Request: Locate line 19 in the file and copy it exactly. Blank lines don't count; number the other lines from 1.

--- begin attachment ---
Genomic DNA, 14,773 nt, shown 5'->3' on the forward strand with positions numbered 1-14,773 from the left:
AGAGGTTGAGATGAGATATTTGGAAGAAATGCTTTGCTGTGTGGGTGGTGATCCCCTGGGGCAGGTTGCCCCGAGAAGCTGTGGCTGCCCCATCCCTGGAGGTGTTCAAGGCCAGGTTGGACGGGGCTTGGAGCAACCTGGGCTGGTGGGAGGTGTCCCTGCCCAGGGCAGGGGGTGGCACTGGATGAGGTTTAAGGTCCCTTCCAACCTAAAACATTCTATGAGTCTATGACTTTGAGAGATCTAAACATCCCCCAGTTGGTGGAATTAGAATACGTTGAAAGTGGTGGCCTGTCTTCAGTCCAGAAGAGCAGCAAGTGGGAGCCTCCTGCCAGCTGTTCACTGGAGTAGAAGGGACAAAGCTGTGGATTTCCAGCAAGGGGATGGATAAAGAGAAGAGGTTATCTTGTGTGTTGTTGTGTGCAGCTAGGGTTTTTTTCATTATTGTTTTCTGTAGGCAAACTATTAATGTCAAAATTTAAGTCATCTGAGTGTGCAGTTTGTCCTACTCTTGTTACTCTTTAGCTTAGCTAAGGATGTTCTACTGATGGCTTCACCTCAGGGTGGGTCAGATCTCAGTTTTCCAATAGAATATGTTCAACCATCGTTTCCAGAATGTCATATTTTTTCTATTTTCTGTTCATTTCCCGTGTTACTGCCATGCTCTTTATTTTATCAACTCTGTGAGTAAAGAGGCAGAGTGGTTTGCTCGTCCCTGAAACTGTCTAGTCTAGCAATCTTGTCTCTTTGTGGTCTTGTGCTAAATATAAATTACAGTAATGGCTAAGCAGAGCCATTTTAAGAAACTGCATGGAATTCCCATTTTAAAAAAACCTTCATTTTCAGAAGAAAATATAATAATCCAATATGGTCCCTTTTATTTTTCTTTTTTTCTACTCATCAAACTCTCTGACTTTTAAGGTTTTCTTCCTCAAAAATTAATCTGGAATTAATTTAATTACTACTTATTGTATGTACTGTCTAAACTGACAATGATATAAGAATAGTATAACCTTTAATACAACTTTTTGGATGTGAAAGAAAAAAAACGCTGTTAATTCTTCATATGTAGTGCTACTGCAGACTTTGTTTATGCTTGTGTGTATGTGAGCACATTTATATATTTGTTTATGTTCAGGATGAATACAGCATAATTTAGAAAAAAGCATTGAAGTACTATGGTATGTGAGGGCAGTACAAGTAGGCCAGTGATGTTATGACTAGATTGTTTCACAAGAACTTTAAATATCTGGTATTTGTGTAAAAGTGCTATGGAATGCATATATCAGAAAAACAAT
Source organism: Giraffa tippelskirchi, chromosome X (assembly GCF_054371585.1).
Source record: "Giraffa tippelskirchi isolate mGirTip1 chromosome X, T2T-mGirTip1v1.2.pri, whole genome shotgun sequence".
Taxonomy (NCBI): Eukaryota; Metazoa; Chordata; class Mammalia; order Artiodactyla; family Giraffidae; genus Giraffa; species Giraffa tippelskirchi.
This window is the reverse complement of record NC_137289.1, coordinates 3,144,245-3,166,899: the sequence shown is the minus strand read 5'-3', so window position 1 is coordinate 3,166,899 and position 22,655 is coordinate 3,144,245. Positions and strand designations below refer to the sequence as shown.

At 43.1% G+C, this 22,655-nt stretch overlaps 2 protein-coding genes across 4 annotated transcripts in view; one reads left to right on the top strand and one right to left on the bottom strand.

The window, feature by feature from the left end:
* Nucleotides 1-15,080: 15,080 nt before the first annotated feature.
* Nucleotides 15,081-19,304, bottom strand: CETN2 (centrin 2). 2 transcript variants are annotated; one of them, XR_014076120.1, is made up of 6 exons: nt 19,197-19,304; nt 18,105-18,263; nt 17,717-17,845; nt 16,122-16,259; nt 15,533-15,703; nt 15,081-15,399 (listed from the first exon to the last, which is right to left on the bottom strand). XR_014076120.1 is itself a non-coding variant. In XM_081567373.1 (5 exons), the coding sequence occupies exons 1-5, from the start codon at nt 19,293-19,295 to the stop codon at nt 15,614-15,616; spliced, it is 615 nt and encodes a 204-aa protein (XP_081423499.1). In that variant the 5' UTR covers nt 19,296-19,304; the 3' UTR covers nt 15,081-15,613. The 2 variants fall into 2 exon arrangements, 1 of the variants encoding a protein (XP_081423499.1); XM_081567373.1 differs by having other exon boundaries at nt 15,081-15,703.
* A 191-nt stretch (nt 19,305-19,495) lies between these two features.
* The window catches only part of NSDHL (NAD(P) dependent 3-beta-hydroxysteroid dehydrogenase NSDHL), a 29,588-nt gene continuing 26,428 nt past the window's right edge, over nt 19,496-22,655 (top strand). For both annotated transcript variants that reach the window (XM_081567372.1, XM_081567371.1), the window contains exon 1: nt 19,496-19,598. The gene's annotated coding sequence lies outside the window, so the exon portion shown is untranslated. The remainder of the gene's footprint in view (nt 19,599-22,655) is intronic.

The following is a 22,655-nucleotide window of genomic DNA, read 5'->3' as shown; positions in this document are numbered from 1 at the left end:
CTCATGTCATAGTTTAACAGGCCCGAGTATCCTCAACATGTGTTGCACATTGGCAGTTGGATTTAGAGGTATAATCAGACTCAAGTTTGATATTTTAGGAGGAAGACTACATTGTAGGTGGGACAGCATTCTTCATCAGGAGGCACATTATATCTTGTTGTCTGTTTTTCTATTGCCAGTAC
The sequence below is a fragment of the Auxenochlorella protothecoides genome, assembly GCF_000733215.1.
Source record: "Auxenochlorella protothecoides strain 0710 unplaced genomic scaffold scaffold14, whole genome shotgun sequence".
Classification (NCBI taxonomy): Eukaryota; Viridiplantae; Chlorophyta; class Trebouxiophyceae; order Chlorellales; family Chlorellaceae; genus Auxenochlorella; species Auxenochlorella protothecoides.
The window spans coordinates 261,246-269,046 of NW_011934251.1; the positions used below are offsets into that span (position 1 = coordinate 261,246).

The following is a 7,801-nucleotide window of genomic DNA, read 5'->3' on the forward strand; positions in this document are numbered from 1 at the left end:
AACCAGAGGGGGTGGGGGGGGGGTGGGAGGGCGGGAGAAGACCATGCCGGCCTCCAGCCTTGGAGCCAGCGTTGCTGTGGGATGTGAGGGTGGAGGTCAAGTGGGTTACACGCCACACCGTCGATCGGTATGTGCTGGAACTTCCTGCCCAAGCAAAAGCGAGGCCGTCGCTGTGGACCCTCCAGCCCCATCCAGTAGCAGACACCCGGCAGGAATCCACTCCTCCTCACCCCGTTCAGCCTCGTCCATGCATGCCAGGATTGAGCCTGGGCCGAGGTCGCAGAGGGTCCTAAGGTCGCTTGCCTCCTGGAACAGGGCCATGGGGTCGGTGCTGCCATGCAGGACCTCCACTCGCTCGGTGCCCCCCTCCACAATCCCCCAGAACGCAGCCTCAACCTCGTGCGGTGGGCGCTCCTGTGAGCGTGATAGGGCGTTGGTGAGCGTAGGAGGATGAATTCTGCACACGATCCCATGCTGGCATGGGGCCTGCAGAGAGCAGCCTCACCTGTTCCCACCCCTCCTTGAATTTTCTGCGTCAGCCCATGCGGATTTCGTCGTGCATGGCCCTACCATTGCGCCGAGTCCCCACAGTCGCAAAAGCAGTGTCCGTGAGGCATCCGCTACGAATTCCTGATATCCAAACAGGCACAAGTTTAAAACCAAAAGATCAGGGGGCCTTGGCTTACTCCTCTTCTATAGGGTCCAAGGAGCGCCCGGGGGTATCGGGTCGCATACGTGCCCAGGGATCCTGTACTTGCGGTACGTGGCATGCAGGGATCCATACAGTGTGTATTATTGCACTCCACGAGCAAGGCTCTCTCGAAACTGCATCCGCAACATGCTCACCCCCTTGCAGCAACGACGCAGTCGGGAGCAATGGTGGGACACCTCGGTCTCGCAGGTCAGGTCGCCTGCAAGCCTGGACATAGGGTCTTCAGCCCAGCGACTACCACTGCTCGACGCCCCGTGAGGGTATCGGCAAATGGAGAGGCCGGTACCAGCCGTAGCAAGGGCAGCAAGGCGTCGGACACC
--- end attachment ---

The following is a 7,801-nucleotide window of genomic DNA, read 5'->3' on the forward strand; positions in this document are numbered from 1 at the left end: